6. Do some long easy rides, with hills, on the weekends (when you aren't racing). Not that long though...like 2 - 2.5 hrs max. Make sure you get your rest.

    7. Get your hydration and eating figured out. Hydrate b4 and dont eat anything solid 2 hrs b4 a race. Gels are ok, and maybe a bit of an energy bar.

    8. The majority of your weekly training will be rides that are about 1.5 hours. 15 min warmup, 1 hour ride at level 2-3, and then 15 min cool down. You can do intervals on thursday and take friday off, so you are training and/or racing for a total of 6 days / week.

    If you start now and do these things, you wont come in last. And you'll probably even surprise yourself when you get out there. Have fun and good luck!

  5. #5
    OTB is imminent travis200's Avatar
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    CX racing is pretty much 1 hard interval the entire race. I would suggest doing intervals and practice the mounting and dismounting.
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  6. #6
    Cadence Schmadence! BIGPAKO's Avatar
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    Quote Originally Posted by Cynikal
    Gracias compadre! I'll check out that site.
    - "cuz a woman needs a man like a fish needs a bicycle.." -

  7. #7
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    xccx has the form down pat. I would like to add: do not use country rides for training. CX races are always on closed course and usually pretty boring circuits. Train on the same sort of thing - a one mile or so circuit that contains all of the necessary training areas such as jumps, dismounts, running climbs and downhill technical stuff. Do not use the same course over and over but change courses as often as you can find a new one.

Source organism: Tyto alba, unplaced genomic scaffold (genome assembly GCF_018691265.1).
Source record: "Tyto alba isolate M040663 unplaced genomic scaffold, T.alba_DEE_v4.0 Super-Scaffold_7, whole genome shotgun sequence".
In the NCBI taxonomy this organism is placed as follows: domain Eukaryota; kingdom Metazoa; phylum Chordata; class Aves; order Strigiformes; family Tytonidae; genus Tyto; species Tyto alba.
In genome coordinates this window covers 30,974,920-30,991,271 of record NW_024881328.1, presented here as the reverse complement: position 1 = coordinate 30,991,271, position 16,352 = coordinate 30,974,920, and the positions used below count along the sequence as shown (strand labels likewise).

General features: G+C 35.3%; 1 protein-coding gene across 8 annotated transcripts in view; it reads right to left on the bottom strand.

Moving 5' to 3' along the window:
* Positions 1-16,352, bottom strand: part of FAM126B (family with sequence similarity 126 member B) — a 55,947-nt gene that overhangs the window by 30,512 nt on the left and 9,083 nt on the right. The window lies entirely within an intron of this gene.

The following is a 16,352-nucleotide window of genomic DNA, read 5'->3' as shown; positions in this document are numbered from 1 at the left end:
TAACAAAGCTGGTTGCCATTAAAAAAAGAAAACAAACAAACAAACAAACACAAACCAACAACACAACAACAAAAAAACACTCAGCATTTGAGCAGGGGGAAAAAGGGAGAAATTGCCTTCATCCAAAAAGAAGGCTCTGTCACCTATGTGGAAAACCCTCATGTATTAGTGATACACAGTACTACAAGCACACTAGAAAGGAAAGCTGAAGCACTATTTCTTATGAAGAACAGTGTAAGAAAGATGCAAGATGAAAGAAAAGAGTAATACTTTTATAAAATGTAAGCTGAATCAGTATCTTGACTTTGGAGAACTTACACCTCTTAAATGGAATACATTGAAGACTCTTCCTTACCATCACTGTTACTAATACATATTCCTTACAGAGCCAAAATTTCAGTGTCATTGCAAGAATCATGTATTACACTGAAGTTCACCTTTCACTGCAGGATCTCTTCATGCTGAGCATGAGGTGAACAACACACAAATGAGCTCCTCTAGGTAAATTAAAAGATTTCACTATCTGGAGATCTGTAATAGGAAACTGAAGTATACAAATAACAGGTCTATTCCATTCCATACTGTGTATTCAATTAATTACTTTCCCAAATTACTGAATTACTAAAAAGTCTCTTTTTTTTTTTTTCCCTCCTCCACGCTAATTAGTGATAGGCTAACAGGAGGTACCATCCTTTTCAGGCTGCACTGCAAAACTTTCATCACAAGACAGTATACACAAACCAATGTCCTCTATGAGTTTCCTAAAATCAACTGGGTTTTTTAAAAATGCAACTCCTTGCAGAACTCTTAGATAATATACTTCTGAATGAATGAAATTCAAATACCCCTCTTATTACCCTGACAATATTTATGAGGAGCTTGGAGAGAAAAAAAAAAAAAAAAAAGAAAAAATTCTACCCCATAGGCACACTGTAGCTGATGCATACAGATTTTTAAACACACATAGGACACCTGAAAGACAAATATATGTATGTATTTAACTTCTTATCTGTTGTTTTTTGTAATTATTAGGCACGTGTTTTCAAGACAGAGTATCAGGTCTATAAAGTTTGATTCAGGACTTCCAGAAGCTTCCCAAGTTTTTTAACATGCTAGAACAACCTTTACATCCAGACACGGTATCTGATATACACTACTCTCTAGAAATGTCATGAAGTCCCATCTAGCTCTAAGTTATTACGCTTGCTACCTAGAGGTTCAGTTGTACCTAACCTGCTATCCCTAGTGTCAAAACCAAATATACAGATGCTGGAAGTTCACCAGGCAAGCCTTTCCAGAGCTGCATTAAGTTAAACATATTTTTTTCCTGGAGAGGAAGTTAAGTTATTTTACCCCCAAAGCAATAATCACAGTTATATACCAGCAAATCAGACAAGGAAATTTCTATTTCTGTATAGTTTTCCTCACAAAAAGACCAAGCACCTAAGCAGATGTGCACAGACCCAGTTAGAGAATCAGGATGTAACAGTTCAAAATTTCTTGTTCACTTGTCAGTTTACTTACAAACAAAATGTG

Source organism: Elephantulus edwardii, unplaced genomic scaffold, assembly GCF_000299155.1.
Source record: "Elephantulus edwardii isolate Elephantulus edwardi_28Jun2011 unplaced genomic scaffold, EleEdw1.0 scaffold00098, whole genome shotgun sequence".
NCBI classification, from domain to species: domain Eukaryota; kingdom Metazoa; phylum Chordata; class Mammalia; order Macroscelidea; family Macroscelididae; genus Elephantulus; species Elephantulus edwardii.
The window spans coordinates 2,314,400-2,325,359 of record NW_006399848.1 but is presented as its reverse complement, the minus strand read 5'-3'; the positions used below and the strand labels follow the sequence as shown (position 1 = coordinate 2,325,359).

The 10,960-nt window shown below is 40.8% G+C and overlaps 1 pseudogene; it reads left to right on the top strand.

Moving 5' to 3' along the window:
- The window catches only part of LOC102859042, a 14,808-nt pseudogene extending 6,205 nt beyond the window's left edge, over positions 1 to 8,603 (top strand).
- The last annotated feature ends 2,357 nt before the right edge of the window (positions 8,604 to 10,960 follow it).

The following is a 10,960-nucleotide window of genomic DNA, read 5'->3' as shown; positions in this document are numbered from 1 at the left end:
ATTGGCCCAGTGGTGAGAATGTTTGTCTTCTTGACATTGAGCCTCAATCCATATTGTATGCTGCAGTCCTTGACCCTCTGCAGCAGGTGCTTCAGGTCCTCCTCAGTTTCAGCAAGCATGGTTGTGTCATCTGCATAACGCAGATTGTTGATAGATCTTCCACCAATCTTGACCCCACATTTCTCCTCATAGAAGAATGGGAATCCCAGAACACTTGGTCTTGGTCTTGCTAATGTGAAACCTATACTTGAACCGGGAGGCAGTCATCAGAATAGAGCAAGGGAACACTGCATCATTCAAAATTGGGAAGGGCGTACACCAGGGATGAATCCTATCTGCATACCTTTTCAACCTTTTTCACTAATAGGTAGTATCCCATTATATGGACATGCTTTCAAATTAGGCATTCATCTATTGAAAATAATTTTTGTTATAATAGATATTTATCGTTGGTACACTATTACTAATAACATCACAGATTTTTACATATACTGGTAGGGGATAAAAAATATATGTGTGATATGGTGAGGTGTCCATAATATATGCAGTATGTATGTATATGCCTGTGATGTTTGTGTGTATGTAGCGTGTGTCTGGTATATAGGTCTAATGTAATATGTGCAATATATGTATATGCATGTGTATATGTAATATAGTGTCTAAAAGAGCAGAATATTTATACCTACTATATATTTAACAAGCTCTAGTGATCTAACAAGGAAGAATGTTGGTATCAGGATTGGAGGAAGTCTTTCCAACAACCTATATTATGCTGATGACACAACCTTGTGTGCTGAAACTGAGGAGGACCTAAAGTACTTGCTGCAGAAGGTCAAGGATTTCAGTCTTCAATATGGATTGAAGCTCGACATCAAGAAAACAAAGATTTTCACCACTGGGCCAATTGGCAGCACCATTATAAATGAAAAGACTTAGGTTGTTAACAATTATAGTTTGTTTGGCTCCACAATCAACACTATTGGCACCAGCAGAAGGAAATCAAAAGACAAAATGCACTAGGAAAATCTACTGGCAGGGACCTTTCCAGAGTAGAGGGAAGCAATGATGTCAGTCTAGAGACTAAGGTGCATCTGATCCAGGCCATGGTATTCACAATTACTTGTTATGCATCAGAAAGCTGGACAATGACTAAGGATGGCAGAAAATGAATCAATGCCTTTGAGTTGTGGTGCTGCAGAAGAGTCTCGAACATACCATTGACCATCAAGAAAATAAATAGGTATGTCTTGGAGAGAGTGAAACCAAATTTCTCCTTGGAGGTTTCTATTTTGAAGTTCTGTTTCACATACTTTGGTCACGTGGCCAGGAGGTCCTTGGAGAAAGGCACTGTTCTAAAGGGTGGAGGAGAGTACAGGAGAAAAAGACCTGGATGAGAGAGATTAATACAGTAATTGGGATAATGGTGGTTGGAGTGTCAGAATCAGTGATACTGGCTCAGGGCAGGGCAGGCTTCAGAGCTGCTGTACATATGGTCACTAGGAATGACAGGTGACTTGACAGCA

I too agree the Simon Burney's book is essential.

  8. #8
    Cross Fan Merckx Rider's Avatar
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    Like XCCX and CYLINTOM, I agree that Simon Burney's Book is a solid book and a must have for anyone new to Cross. The Equipment info is a little outdated (but still sound)... The training info is dead on and has reigmes for people who can devote lots of time to train and has schedules for the working joe as well. It's important to get a little light running or jogging in early, like right about now and will get you used to having to do some running later in the season (when the weather gets bad)

    If you don't own a fluid trainer or turbo trainer, think about getting one. Mine has been critical for my pre race warm ups and has allowed me to recon the course and then get a solid warm up right before the start so that I can hammer my butt into a good position. They're also great for snow days or just too dang cold days that tend to force you inside.

  9. #9
    bike parking is free
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    i really appreciate the detailed info....and i just ordered the simon burney book.

    i'm looking forward to the intensity of cross races; i like road racing but right about now i'm glad the season's ending.

  10. #10
    Senior Member JimmyMack's Avatar
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    Quote Originally Posted by danimal

    ps-i'm NOT all that fast...i'm just looking to not come in last when the cross series starts in october
    xccx hit upon many key points, so follow that advice. My additional suggestions is work on the little things that are "cross" only in addition to your road riding workouts. Try and work out the kinks in your mount dismounts and portaging.